Southwest started its account, @SouthwestAir, in 2007, initially placing it under the advertising division, but later moving it the public-relations department, where it was handled by social-media specialist

Christi McNeill.

Ms. McNeill soon found she lacked the knowledge to answer some tweeted questions, such as the ticket counter’s opening time at a specific airport, or the authority to quickly resolve other matters, such as refund requests.

“I was a traffic cop of information,” Ms. McNeill said. “Can you imagine if you called into an airline and the person who answered the phone had to ask someone else for the answer?”

This year the airline’s communications department teamed up with its customer-relations team to recruit and train employees to answer questions on Twitter. At least one person from each unit monitors the account from about 5 a.m. to 11 p.m. central time, roughly matching Southwest’s flight schedule. The team is on call in the event of bad weather or service disruptions.

If someone tweets a complaint to @SouthwestAir, the reply may come from

Whitney Bartels,

via her account @SouthwestWhit. “So sorry to hear about your [lost] luggage. Have you filed a claim? Any progress yet?” she recently tweeted to an upset customer.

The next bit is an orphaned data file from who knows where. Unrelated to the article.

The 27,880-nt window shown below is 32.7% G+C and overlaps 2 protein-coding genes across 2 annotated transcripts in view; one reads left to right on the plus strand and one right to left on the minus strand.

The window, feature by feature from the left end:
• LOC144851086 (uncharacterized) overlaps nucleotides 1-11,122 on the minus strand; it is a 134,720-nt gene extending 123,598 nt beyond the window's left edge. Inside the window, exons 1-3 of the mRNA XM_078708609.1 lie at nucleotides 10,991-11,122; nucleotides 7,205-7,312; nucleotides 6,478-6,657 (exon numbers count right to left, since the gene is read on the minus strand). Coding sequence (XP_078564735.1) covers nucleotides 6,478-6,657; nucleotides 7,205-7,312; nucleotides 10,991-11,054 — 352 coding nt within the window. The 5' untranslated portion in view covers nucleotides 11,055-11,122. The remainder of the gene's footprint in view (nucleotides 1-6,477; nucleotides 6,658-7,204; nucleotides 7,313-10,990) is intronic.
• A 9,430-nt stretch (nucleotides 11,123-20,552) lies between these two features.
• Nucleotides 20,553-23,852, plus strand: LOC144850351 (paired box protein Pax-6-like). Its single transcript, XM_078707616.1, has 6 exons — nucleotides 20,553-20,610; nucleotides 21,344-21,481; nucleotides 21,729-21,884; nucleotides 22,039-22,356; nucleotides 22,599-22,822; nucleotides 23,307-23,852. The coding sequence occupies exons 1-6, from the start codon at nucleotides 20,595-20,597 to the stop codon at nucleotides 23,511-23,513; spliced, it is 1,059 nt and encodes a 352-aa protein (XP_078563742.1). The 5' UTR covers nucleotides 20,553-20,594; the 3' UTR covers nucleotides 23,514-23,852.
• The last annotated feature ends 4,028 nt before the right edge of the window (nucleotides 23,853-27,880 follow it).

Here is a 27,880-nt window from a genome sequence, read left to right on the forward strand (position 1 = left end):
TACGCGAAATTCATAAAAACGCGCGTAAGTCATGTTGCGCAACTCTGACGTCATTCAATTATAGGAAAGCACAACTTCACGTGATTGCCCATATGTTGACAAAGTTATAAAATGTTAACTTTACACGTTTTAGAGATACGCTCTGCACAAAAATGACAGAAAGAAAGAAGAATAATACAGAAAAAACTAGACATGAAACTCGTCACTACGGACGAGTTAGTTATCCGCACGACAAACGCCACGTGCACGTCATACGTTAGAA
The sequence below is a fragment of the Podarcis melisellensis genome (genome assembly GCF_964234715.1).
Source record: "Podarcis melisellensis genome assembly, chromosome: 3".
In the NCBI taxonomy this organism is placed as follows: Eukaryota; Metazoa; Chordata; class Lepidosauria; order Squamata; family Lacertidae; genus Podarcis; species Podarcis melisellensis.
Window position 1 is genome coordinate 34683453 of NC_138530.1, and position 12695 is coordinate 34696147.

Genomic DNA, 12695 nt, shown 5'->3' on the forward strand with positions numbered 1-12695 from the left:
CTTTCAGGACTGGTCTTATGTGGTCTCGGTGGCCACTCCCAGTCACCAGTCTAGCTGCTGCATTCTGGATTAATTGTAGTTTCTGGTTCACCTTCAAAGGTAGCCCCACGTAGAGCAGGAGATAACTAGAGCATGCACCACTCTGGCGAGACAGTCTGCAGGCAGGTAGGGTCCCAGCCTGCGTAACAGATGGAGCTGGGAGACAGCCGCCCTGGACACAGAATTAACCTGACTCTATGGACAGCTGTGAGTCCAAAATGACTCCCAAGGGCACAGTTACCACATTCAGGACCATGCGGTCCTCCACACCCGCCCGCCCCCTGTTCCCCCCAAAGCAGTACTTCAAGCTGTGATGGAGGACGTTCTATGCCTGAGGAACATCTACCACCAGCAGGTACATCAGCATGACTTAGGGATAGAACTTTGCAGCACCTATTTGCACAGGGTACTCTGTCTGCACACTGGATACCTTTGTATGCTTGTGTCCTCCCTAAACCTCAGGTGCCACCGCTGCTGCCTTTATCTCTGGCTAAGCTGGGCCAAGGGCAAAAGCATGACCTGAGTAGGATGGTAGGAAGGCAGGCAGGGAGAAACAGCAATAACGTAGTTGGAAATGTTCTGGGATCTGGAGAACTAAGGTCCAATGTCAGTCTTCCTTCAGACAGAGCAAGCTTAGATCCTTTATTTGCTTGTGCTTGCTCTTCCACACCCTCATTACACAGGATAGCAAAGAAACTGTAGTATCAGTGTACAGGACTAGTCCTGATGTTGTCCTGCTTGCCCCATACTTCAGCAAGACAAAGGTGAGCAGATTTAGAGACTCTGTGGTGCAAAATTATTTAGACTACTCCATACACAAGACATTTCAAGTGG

Southwest’s Twitter feed reflects its casual culture. That temporarily changed in April, when the fuselage on a Southwest plane ruptured in midflight. The carrier’s earlier tweets joking bout April Fool’s Day, quickly gave way to serious statements about the incident and Web links on how to rebook flights.

Using a modified version of the company’s social-media crisis plan, which covers how best to communicate and what to say in the event of an emergency, Ms. McNeill says, “We shifted our tone to be a little bit more corporate.”

“Enjoy the wifi!” Ms. McNeill tweeted to a customer before the incident. Shortly afterward, she got more serious, tweeting, “Southwest Airlines responds to loss of pressurization event on flight from PHX to SMF,” with a link to a Southwest statement about the event. She continued to provide updates.

Whole Foods

The upscale grocer has put its Twitter account, @WholeFoods, in the hands of a single employee,

Michael Bepko,

its global online community manager. Mr. Bepko says he spends about a third of his day on Twitter, monitoring mentions of Whole Foods, tackling shoppers’ questions and posting recipes.

“They’re easy, they’re delicious…serve a roast with the most!” he tweeted recently along with a link to a recipe for Italian pot roast.

Whole Foods launched its Twitter account in June 2008 and now has more than 2.1 million followers. Mr. Bepko, who took the reins about a year ago, says his goal is broader engagement with customers. Many of the chain’s stores now have separate accounts to answer local questions. In November, Whole Foods began a weekly Twitter chat, for an hour every Thursday, to discuss topics such as holiday menu planning, with its followers.